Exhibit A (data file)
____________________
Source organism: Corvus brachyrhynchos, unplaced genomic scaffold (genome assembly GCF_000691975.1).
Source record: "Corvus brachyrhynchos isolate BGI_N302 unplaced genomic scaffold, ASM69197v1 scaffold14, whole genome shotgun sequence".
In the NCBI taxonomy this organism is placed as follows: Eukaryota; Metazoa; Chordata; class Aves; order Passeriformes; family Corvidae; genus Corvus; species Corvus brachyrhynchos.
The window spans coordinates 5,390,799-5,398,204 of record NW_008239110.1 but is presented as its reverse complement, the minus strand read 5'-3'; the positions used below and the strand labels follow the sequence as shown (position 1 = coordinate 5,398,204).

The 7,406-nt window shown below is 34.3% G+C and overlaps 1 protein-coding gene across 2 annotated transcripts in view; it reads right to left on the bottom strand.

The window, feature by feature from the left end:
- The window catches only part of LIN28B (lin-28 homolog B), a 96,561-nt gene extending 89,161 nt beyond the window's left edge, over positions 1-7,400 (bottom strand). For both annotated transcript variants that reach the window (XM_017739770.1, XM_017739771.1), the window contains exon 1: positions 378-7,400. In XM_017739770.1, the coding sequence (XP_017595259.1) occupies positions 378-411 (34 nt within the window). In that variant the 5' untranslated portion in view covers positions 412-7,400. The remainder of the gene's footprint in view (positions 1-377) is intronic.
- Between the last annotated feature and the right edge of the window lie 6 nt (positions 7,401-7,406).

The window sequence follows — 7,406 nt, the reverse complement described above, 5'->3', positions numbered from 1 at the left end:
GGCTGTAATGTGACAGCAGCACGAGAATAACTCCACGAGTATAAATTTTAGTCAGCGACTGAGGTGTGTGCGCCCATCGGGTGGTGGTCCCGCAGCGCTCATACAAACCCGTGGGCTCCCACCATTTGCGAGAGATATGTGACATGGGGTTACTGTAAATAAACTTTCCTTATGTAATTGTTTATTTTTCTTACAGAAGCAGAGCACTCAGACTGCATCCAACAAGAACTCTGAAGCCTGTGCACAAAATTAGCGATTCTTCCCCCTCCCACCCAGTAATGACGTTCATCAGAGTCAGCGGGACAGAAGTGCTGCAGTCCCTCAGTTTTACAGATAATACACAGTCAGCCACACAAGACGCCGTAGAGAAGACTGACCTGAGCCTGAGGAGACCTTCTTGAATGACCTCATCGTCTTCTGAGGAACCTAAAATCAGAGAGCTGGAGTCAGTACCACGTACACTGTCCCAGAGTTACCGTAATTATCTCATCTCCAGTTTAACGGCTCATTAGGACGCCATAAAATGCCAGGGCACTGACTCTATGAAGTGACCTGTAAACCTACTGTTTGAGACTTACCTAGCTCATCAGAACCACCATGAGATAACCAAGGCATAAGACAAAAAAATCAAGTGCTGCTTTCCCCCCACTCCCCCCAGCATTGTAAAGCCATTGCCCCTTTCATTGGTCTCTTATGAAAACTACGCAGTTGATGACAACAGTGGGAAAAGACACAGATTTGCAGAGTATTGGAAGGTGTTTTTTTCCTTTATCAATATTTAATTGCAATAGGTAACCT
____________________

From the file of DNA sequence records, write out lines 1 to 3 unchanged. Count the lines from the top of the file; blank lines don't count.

Source organism: Corvus brachyrhynchos, unplaced genomic scaffold (genome assembly GCF_000691975.1).
Source record: "Corvus brachyrhynchos isolate BGI_N302 unplaced genomic scaffold, ASM69197v1 scaffold14, whole genome shotgun sequence".
In the NCBI taxonomy this organism is placed as follows: Eukaryota; Metazoa; Chordata; class Aves; order Passeriformes; family Corvidae; genus Corvus; species Corvus brachyrhynchos.